UK renewable energy developer Foresight Group has revealed it has suffered a significant write-down on the value of its Oakey 2 solar farm in Queensland, after the troubled project was damaged by yet another storm in January this year.
The 55MW (ac) Oakey 2 project, which is backed by $55 million in debt from the Clean Energy Finance Corporation, is owned by the Foresight Solar Fund Ltd, and had been expected to be operational by the end of 2018, but a hailstorm that year destroyed part of the installation.
Another deadline for late 2019 was missed and now the project owner is predicting final commissioning in the second half of 2020, after it said the project suffered more damage from another storm in January of this year.
Because of this, it has now written down the value of the project by £6.9 million ($A12.5 million), joining a growing list of developers and contractors who have suffered significant losses from delays and cost-over-runs from construction and the increasingly complex connection and commissioning process.
“The Oakey 2 asset has experienced further construction delays following storms impacting the site, with the expected connection date delayed to the second half of 2020,” it says in its most recent annual report.
“As a result, the valuation of Oakey 2 has been decreased by £6.9 million to reflect the impact the commissioning delay will have on project revenues,” it says in its annual report. “The Investment Manager is working closely with the network operator and project contractors to minimise the financial impact to the Company.”
It wasn’t the only hit to the developer’s accounts for calendar 2019, as it also reported a £2.9 million loss on the value of its Australian solar portfolio as a result from changes to marginal loss factors (MLF) and another from £3.3 million from the change in prices of large scale certificates.
The Foresight Solar Fund owns 50 solar projects in the UK, and has interests in four solar projects in Australia. Apart from its wholly owned Oakey 2, it has shares of around 49 per cent in the 25MW Oakey 1 and 17.5MW Longreach solar farms in Queensland, and 48.5 per cent of the 88MW Bannerton solar farm in Victoria.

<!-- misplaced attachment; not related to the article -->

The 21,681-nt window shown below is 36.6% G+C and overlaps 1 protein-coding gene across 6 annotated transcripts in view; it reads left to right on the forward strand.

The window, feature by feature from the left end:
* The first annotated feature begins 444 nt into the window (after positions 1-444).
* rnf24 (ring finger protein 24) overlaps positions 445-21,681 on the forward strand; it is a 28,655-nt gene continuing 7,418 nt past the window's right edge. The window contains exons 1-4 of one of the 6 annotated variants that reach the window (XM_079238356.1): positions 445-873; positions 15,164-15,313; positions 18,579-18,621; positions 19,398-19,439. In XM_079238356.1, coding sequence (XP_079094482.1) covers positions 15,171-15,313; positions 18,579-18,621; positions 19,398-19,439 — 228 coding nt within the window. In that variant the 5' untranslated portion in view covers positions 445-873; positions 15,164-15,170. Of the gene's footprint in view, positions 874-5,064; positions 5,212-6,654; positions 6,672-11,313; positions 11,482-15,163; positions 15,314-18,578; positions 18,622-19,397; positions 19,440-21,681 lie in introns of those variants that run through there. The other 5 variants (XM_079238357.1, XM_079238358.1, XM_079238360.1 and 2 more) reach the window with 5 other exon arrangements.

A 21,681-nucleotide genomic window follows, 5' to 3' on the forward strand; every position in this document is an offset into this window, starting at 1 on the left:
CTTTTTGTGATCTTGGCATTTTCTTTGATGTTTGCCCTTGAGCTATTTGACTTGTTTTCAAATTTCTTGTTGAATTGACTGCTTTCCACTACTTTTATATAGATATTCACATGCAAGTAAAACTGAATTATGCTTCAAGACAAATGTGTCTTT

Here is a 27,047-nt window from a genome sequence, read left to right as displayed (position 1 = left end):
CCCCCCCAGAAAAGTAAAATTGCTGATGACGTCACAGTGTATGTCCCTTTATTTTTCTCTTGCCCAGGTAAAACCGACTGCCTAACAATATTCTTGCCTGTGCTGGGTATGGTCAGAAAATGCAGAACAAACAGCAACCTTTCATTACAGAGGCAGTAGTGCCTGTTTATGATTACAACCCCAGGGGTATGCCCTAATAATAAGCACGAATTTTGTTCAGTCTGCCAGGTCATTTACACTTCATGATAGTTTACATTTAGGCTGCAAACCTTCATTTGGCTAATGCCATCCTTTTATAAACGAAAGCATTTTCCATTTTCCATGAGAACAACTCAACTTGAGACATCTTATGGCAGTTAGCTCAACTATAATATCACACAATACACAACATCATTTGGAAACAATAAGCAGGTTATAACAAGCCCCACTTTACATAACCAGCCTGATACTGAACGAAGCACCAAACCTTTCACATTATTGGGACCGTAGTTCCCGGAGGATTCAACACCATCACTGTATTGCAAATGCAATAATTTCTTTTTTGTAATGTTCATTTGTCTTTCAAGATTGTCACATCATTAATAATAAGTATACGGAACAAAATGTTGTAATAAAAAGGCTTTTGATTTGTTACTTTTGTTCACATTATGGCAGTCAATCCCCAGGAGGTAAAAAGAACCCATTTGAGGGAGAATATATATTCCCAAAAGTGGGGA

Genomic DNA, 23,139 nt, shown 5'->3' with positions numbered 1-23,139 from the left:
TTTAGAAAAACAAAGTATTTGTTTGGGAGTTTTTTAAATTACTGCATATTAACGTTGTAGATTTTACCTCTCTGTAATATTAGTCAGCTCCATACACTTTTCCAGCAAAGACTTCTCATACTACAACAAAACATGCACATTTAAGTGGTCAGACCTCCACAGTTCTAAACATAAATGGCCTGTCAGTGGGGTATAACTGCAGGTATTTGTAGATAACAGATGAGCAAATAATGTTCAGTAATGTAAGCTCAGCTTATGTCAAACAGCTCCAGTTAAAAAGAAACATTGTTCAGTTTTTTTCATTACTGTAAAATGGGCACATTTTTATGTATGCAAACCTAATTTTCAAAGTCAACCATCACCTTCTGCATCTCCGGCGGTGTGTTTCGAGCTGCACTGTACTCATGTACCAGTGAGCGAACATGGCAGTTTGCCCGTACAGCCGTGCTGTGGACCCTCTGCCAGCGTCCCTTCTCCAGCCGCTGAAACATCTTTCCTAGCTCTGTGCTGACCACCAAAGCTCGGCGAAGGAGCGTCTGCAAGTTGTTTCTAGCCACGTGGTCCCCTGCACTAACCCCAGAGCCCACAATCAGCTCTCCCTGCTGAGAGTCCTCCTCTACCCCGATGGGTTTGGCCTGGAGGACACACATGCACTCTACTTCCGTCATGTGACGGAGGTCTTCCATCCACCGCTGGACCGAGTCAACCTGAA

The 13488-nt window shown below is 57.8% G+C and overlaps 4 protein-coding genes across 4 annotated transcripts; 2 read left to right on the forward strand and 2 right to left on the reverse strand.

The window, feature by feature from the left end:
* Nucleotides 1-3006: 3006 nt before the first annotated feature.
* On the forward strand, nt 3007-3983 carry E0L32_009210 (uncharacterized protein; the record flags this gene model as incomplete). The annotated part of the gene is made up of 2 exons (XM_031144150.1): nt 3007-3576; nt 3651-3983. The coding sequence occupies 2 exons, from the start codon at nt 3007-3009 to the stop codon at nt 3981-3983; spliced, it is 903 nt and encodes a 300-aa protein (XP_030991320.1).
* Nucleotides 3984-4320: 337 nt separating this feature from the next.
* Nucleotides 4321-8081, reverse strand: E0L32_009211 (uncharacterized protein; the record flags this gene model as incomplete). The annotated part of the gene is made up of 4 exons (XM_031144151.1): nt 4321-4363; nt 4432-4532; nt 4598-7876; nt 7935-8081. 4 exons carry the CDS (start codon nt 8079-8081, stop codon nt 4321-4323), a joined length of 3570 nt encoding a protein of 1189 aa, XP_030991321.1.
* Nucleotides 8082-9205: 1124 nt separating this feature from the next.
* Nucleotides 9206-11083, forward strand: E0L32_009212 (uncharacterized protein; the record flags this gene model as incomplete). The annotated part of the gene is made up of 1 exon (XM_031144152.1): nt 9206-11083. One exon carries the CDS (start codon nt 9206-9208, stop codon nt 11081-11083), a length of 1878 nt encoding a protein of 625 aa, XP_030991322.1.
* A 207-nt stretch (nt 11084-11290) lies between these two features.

All have suffered issues of some sort. The company says Bannerton and Oakey 1 experienced construction and commissioning delays due to the new grid commissioning requirements introduced by AEMO in 2018, and as a result of EPC contractor RCR Tomlinson going into liquidation.
When it finally reached full production, Bannerton – along with four other solar farms – was then hit by an oscillation issue on the network that cut its output by half from September 2019 to mid April, 2020.
Longreach has also experienced limited grid curtailment since completion of commissioning due to reduced loads in the area and a low capacity grid transformer, Foresight says. It hopes that issue will also be resolved during the second half of 2020.
The problems at Oakey 2 have been more intense. The storm damage in October, 2018 required a significant area of the project to be rebuilt, but after reaching initial export in April last year it then ran into commissioning delays as a result of initial grid compliance tests.
As a consequence, further equipment had to be installed, leading to more delays, and then a second storm in January, 2020, affected about 15 per cent of the site, further delaying commissioning works to late 2020.
According to the graph above, from Paul McArdle at Global-Roam, the Oakey 2 solar farm has not produced anything for more than two weeks after being allowed to generate up to a hold point of 40MW before that. He has more to say about the project’s output on his Watt Clarity website here.
Many large scale wind and solar projects have suffered delays of some sort in the construction, connection and commissioning process, but some of the delays have been so severed it has causes significant losses for developers and contractors.
These include Enel Green Power (Bungala 2), Total Eren (Kiamal), and Neoen (Bungala), along with local developers such as Windlab (Kennedy Energy Hub).
Major contractors have also left the market, including RCR, Downer Group, Greek-owned Biosar (which also worked on Oakey 2 and Kiamal), and Decmil, which has withdrawn from full EPC contracting and now only does balance of plant.
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